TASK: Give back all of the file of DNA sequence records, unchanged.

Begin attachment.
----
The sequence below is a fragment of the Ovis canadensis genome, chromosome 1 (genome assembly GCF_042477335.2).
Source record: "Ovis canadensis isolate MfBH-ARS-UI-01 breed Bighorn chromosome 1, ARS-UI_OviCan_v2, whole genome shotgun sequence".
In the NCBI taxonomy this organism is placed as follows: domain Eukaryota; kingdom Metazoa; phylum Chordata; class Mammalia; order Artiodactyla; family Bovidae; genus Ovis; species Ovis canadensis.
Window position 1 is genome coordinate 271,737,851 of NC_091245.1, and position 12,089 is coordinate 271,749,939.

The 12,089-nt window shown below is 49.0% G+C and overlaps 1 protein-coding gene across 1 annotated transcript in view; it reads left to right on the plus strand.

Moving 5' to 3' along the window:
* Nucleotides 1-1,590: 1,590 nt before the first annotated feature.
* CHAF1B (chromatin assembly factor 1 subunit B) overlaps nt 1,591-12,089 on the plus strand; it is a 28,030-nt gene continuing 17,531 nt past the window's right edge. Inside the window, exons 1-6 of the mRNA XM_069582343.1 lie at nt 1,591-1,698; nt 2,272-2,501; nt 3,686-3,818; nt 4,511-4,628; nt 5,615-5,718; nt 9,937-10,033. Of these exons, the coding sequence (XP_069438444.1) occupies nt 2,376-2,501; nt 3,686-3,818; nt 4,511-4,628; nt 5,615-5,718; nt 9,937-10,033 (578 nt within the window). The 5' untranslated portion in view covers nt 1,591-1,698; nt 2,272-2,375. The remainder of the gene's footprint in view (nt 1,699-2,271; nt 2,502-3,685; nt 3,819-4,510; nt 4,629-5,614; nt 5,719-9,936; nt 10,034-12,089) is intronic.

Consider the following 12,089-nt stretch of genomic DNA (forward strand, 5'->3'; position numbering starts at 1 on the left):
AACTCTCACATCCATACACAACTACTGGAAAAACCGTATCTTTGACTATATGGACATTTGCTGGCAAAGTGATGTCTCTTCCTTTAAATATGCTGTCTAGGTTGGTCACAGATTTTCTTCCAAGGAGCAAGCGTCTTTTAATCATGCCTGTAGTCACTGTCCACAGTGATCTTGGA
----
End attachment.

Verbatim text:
The sequence below is a fragment of the Ovis canadensis genome, chromosome 1 (genome assembly GCF_042477335.2).
Source record: "Ovis canadensis isolate MfBH-ARS-UI-01 breed Bighorn chromosome 1, ARS-UI_OviCan_v2, whole genome shotgun sequence".
In the NCBI taxonomy this organism is placed as follows: domain Eukaryota; kingdom Metazoa; phylum Chordata; class Mammalia; order Artiodactyla; family Bovidae; genus Ovis; species Ovis canadensis.
Window position 1 is genome coordinate 271,737,851 of NC_091245.1, and position 12,089 is coordinate 271,749,939.

The 12,089-nt window shown below is 49.0% G+C and overlaps 1 protein-coding gene across 1 annotated transcript in view; it reads left to right on the plus strand.

Moving 5' to 3' along the window:
* Nucleotides 1-1,590: 1,590 nt before the first annotated feature.
* CHAF1B (chromatin assembly factor 1 subunit B) overlaps nt 1,591-12,089 on the plus strand; it is a 28,030-nt gene continuing 17,531 nt past the window's right edge. Inside the window, exons 1-6 of the mRNA XM_069582343.1 lie at nt 1,591-1,698; nt 2,272-2,501; nt 3,686-3,818; nt 4,511-4,628; nt 5,615-5,718; nt 9,937-10,033. Of these exons, the coding sequence (XP_069438444.1) occupies nt 2,376-2,501; nt 3,686-3,818; nt 4,511-4,628; nt 5,615-5,718; nt 9,937-10,033 (578 nt within the window). The 5' untranslated portion in view covers nt 1,591-1,698; nt 2,272-2,375. The remainder of the gene's footprint in view (nt 1,699-2,271; nt 2,502-3,685; nt 3,819-4,510; nt 4,629-5,614; nt 5,719-9,936; nt 10,034-12,089) is intronic.

Consider the following 12,089-nt stretch of genomic DNA (forward strand, 5'->3'; position numbering starts at 1 on the left):
AACTCTCACATCCATACACAACTACTGGAAAAACCGTATCTTTGACTATATGGACATTTGCTGGCAAAGTGATGTCTCTTCCTTTAAATATGCTGTCTAGGTTGGTCACAGATTTTCTTCCAAGGAGCAAGCGTCTTTTAATCATGCCTGTAGTCACTGTCCACAGTGATCTTGGA